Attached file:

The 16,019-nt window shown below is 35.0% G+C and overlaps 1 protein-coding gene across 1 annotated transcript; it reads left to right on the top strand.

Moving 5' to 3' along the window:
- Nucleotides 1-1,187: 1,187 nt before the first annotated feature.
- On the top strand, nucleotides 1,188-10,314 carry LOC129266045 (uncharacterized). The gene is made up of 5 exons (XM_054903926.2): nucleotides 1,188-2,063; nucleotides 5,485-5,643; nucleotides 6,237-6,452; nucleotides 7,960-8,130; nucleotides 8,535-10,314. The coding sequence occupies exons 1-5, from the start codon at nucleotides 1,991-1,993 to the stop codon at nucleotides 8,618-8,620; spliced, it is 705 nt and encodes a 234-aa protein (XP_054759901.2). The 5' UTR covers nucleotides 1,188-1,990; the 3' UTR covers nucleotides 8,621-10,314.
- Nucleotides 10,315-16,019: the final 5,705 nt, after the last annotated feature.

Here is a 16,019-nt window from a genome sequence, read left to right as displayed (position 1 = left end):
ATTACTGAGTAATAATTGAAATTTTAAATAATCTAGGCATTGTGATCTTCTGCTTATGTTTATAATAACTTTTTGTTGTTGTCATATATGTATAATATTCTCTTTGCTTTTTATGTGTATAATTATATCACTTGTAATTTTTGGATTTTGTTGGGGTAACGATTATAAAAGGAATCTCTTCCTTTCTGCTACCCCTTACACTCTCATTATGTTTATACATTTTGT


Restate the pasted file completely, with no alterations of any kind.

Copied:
The 16,019-nt window shown below is 35.0% G+C and overlaps 1 protein-coding gene across 1 annotated transcript; it reads left to right on the top strand.

Moving 5' to 3' along the window:
- Nucleotides 1-1,187: 1,187 nt before the first annotated feature.
- On the top strand, nucleotides 1,188-10,314 carry LOC129266045 (uncharacterized). The gene is made up of 5 exons (XM_054903926.2): nucleotides 1,188-2,063; nucleotides 5,485-5,643; nucleotides 6,237-6,452; nucleotides 7,960-8,130; nucleotides 8,535-10,314. The coding sequence occupies exons 1-5, from the start codon at nucleotides 1,991-1,993 to the stop codon at nucleotides 8,618-8,620; spliced, it is 705 nt and encodes a 234-aa protein (XP_054759901.2). The 5' UTR covers nucleotides 1,188-1,990; the 3' UTR covers nucleotides 8,621-10,314.
- Nucleotides 10,315-16,019: the final 5,705 nt, after the last annotated feature.

Here is a 16,019-nt window from a genome sequence, read left to right as displayed (position 1 = left end):
ATTACTGAGTAATAATTGAAATTTTAAATAATCTAGGCATTGTGATCTTCTGCTTATGTTTATAATAACTTTTTGTTGTTGTCATATATGTATAATATTCTCTTTGCTTTTTATGTGTATAATTATATCACTTGTAATTTTTGGATTTTGTTGGGGTAACGATTATAAAAGGAATCTCTTCCTTTCTGCTACCCCTTACACTCTCATTATGTTTATACATTTTGT